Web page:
The ebXML Message Service Specification defines a set of namespace-qualified SOAP Header and Body element extensions within the SOAP Envelope. These are packaged within MIME multipart attachments to allow payloads or other related attachments to be included with the SOAP extension elements.

The (HL7 or other) messages themselves are included in zero or more additional MIME parts in compliance with SOAP Messages with Attachments [SOAP-Att]. Implementations SHOULD ensure that attachments are compliant with [WSI-ATT].

There are two logical MIME parts within the Message Package:

  • The first MIME part, referred to as the Header Container, containing one SOAP compliant XML message.
  • Zero or more additional MIME parts, referred to as Payload Containers, containing application-level payloads. This is where NHS messages are

Web Service (EIS11.6 section 2.6.4)

The SOAP header contains [WS-A] elements, while the SOAP body contains the HL7 interaction message. The binding of HL7 elements to the [WS-A] structures were derived from [HL7-WSA]. For responses, the HL7 wrapper is wrapped in a nasp element in order to aid WSDL WS-I Basic Profile compliance. Please refer to [NASP-XML] for all messages that include the wrapping nasp element.

Additional details can be found in EIS11.6--Part 2--MHS.doc or the Spine Core site (coming soon)

Message Interaction Map - EIS Part 3

This Message Interaction Map section of the EIS outlines HL7/Spine operational forms and message behaviour patterns of the  HL7 messages defined in the MIM or DMS. Local system implementations MUST support the MHS, HL7 and Spine non-HL7 behaviours defined in this section of the EIS. The details of the interface behaviour i.e. the contract properties used in ebXML are configured in the SDS and not defined in this section of the EIS.

Each subsection defines the behavioural elements for each MIM/Spine message domain implemented in Release 2008-B. For each domain, the following is provided:

  • HL7/Spine non-HL7 Interaction. A message exchange begins with a specific interaction and a responding interaction. Some domains also require responses to responses. The interaction is described in its colloquial and normative form. The normative form is of the xxxx_INnnnnnnUKvv form for HL7 interactions - Spine interactions are defined here and elsewhere within the EIS.
  • MHS Message behaviour. This is the specific configured behaviour documented for MHS protocol implementations. The behaviour is described in the external document Message Behaviour Patterns. MHS implementations use Message Behaviour Patterns, as well as the MHS section of the MHS document, to specialise protocol behaviour left otherwise unconstrained by industry standard protocols (such as ebXML and web services). The following behaviours are adopted from Message Behaviour Patterns to the message domains:
    • Web Service
    • ebXML Reliable Asynchronous
    • Multi-hop End-Party Reliability
    • Multi-hop Intermediary Reliability
    • Unreliable Asynchronous
    • No-Party Reliability
  • HL7 Forms of Operation. The HL7 behavioural forms describe how the layer above (the HL7 processor) behaves from a protocol perspective. This is documented in Part 2 of this specification. The two options supported by this specification are RIF Form and State Exchange Form.
  • Error codes and messages have been removed from the MIM so that they may be described by each service owner. At this point, the domain error codes for services owned by NHS Digital are documented in this specification.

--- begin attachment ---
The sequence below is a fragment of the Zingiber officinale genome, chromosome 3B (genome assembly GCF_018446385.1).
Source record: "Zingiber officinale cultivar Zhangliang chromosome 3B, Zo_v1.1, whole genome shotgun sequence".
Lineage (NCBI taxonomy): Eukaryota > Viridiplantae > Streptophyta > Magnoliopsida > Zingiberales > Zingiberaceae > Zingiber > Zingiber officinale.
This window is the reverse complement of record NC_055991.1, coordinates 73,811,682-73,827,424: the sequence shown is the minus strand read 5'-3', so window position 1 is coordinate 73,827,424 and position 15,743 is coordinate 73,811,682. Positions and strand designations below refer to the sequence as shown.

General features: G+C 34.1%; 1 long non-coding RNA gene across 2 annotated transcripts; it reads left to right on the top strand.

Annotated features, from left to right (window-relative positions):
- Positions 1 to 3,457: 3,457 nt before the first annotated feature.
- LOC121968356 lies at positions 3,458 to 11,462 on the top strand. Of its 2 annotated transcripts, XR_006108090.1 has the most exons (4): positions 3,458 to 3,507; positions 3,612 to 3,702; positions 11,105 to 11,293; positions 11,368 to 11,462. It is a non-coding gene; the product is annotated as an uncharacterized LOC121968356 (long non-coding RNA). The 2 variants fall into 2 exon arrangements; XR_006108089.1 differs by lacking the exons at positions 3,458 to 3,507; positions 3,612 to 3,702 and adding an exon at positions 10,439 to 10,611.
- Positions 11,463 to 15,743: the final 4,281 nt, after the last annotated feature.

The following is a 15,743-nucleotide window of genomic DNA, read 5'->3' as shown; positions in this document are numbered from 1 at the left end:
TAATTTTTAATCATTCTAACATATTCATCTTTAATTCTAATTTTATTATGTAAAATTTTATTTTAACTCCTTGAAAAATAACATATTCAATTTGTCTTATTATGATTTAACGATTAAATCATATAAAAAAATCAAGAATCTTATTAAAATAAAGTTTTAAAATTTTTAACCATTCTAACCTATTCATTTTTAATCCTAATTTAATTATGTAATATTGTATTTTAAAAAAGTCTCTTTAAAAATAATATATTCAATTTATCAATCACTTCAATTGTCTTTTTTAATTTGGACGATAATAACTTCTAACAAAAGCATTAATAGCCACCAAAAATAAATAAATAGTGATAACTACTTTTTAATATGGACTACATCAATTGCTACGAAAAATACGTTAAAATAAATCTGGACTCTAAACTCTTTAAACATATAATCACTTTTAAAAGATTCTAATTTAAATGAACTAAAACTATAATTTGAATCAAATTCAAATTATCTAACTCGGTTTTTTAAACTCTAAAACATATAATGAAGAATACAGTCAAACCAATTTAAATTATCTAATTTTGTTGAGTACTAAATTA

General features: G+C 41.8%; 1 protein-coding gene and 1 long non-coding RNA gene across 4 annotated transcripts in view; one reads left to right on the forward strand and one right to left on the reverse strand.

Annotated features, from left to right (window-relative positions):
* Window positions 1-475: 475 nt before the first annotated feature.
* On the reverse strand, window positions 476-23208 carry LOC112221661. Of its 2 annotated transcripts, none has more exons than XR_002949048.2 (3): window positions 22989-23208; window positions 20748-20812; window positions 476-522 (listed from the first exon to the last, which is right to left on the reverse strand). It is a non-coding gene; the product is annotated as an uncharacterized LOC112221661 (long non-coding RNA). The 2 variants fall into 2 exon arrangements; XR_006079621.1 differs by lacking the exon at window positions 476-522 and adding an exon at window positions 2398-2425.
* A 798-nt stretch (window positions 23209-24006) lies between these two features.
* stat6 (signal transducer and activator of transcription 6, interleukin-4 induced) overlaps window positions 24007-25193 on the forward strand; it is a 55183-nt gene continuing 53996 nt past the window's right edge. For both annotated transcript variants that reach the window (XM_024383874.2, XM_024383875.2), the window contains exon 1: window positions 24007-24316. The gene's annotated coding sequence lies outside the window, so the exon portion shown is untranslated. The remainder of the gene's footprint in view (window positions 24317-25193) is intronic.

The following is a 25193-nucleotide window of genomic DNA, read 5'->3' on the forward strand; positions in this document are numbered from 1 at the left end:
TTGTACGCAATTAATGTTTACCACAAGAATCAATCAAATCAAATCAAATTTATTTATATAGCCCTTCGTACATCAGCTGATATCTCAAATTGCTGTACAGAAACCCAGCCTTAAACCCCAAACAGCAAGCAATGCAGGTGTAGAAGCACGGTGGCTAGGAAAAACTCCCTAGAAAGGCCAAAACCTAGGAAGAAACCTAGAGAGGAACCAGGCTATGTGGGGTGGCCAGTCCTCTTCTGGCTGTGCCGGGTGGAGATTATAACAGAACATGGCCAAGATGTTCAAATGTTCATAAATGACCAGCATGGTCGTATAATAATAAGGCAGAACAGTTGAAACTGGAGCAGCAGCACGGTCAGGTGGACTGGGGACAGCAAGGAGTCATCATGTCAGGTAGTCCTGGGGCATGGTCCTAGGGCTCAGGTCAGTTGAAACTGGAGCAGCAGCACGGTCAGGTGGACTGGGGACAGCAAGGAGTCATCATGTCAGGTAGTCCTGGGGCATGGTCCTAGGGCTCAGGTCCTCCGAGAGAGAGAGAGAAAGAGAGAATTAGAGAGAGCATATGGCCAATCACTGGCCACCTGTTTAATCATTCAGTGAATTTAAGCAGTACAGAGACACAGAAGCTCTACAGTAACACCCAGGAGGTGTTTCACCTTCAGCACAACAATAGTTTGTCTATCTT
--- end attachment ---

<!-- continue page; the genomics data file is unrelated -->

Full details can be found in EIS12.4--Part 3--MessageInteractionMap.doc or the Spine Core Site (coming soon)

Gazetteer Service - EIS Part 4

(also known as Address Finder Service)

The Gazetteer Service supports the validation or retrieval of UK-based addresses. The service will fulfil requests coming from systems external to Spine as well as those from internal clients. It is an address validation service accessing a separate address list Postal Address File (PAF)  

The service requires a relatively low level of reliability and as such will implement an MHS relationship with the client in web service mode.  The service will be provided via a SOAP web service defined by a WSDL.

The Gazetteer provides the following functionality to external systems:

  • Validate and transform the address to PAF standard
  • Search and return address list based on search criteria 

Gazetteer Functions

The Gazetteer service provides various functions for validating an address based on complete/partial address lines provided by the caller subsystems. This includes:

  1. Single search result based on the house number/name and postcode.
  2. Multiple search results on partial address inputs or wildcard searches.
  3. Fuzzy searches based on the phonetics of words entered in address lines.
  4. Intelligent postcode parsing to validate the underlying structure.
  5. Return of the PAF address key for each delivery point.

Full details can be found in EIS12.4--Part 4--Gazetteer Service.doc or the Spine Core Site (coming soon)

SDS - Spine Directory Service - EIS Part 5

SDS is a directory-structured facility for the maintenance and publication of reference data about

  • NHS organisations (including independent organisations performing services to the NHS),
  • Users (people e.g. NHS Staff) The user information includes detailed role-based access control data for use by all accredited systems.
  • Services (accredited system endpoints that connect to Spine)

SDS is a vital component in the architecture that supports NHS Digital Spine systems and processes. As well as providing a straightforward user and services look-up facility, SDS provides accurate addressing of messaging between NHS systems. SDS interfaces with Spine functions such as SSB (Spine Security Broker - a single sign-on mechanism for NHS Digital Spine), CIS (Care Identity Service is previously known as Identity Management), and the ACS (Access Control Service) for Legitimate Relationships to provide authentication.

Individual modules of information stored within SDS can be combined to provide extended cross-domain functionality.

See  Spine Core Site for more details.

NB: message contract properties should be queried before an interaction is sent

Example Usage

Reference data may be used by a system such as eRS (Electronic Referrals Service) when searching for an accredited system (service endpoint), by a Patient Administration System which needs to identify a user’s unique Spine identifier from their clinical code, or when a system needs to determine which GP Practice a GP is associated with based on their General Medical Practitioner Code.